Monday November 11th, 2013 - 11:32AM
Major consolidation hasn’t changed the fact that much of the housewares industry is still owned and managed by entrepreneurs.
Many of these small- to mid-market businesses— and even some larger companies— probably spend most of their time thinking about how to add value for their customers. Deal-making experts at a recent housewares conference agreed these companies could be better off spending a little more time thinking about adding value for their shareholders.
Housewares veteran and current Chef’n Executive Chairman Linda Graebner moderated the panel discussion provocatively entitled “Everyone Should Sell Their Business At Least Once” at the recent CHESS (Chief Housewares Executive Super Session) near Chicago.
Featuring representatives from commercial banking, private equity, M&A consulting and legal, the panel explored why successful entrepreneurs build their businesses with an eye toward eventually selling them, even if they have no immediate plans to cash out and exit.
Keith Jaffee, a veteran housewares operator and principal of O2 Cool, set the tone for the panel by declaring, “Even if you never sell the business, you have to put the disciplines in place as if you would.”
Among those often-neglected disciplines, he said, are the installation of a board of directors/advisors (including company outsiders) and frequent independent audits— both of which keep management more accountable on a quarterly basis.
The panel also advised entrepreneurs how to build the value of their businesses. While cash flow (EBITDA) continues as a focal point in setting the purchase price for a business, Scot Swenberg, managing director of private equity firm CID Capital, said paying down debt is a key contributor to a company’s long-term market valuation. Strong management teams also can help lift the value and attractiveness of low-growth/low-margin businesses.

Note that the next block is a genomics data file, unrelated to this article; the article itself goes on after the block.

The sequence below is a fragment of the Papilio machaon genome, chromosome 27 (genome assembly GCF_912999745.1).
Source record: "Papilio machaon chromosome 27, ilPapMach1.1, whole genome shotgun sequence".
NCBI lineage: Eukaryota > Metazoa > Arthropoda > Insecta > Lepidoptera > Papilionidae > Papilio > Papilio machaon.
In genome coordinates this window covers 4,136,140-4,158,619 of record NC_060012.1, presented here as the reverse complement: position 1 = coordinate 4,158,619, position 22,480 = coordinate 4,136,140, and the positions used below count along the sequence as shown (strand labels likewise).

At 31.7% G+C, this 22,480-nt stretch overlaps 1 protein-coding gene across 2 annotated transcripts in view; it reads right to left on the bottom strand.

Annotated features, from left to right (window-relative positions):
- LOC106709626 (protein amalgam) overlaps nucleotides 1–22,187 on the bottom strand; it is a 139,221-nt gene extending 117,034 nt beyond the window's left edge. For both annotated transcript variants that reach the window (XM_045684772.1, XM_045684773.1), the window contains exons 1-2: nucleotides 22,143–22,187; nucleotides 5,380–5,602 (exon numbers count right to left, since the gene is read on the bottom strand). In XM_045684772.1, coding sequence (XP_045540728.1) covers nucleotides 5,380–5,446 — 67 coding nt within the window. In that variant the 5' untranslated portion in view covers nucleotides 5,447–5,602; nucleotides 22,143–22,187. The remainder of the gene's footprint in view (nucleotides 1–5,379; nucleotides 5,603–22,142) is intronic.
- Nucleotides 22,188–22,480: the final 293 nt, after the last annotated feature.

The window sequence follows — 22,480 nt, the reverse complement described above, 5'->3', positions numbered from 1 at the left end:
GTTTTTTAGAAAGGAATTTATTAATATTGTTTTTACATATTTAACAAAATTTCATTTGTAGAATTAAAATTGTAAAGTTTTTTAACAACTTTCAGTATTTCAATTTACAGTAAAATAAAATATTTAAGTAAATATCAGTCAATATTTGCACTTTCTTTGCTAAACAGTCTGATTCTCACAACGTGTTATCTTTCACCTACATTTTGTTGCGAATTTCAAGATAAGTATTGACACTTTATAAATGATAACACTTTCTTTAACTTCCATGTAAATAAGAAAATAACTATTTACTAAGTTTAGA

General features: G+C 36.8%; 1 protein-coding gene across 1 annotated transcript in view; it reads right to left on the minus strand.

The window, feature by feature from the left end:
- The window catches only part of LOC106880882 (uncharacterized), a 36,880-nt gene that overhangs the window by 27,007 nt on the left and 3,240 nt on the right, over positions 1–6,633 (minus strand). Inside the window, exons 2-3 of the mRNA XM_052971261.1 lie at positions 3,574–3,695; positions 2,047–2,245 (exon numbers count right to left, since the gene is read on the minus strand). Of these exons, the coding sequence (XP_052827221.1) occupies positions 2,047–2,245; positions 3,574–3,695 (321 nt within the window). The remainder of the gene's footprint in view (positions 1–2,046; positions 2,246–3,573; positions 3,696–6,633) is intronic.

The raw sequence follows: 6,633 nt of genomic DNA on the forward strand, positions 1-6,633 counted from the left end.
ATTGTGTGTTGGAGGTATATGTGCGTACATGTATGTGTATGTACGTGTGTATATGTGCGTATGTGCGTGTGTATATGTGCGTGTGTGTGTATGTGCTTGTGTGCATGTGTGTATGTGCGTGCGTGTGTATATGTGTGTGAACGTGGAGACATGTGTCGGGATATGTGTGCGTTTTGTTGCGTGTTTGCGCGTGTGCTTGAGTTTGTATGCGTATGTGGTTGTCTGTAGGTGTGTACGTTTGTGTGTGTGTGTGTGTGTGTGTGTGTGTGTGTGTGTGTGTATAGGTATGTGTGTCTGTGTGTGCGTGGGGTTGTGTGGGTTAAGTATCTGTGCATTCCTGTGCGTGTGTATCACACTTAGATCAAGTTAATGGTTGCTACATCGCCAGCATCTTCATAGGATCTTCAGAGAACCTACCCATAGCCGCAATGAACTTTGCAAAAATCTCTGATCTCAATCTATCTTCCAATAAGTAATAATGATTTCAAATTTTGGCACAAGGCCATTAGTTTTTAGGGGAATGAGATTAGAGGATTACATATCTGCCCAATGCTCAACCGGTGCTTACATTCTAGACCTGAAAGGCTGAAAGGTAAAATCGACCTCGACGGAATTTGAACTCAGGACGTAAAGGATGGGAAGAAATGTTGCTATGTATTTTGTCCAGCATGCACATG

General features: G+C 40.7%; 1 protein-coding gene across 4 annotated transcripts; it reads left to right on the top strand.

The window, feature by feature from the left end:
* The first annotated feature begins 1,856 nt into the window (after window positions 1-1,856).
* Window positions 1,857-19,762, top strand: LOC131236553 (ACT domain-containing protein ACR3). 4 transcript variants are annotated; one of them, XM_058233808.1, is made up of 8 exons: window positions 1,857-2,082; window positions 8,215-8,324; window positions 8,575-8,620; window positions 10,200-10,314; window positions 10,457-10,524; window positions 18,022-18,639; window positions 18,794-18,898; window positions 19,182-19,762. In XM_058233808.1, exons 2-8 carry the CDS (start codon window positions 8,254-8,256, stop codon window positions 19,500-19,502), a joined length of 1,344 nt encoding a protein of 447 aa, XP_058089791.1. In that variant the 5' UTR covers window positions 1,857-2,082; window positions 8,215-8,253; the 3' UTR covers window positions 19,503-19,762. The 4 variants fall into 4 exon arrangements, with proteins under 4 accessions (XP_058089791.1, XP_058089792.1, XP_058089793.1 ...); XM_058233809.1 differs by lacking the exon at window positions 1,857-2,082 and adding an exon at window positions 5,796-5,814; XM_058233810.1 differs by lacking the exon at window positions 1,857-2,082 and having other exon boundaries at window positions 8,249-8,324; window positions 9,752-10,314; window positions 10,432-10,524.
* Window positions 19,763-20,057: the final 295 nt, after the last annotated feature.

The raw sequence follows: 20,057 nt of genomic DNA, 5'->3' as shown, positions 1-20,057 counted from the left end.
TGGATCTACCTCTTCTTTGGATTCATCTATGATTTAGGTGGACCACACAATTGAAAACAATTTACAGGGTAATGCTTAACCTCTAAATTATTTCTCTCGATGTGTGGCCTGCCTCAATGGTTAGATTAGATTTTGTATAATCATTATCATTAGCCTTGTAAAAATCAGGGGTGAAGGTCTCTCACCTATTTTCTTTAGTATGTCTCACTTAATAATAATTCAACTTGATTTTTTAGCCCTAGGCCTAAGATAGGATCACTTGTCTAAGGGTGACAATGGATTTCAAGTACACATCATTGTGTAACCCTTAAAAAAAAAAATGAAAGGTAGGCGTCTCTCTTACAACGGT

“It’s important for a banker or advisor to understand what you are trying to accomplish in a deal,” Swenberg said. “Use a broader criteria than valuation or deal structure.”
Mark Dufilho, a director with M&A advisor Houlihan Lokey, said most prospective buyers come to the table with a sharp view on what they perceive is the long-term value of a business. Many sellers, on the other hand, start with a purchase price in their minds.
“Don’t lead with price; lead with the value of the business, the story behind the business,” Dufilho said. “Let the market dictate price. You might be leaving money on the table, or you might be driving potential buyers away.”
Keith Berk, an M&A attorney and managing partner with Horwood Marcus & Berk Chartered, warned of being unprepared to sell a business. “If you haven’t done due diligence on your company before the buyer has done it, the business will be exposed,” he said. “If you try to hide the warts, they will come out in the due diligence process.”
“You need to run the business like you are going to sell it,” Berk asserted, echoing the common refrain of the discussion.
The conclusion: If you are succeeding at building your company’s long-term value for its shareholders, you’re probably succeeding at adding value for your customers.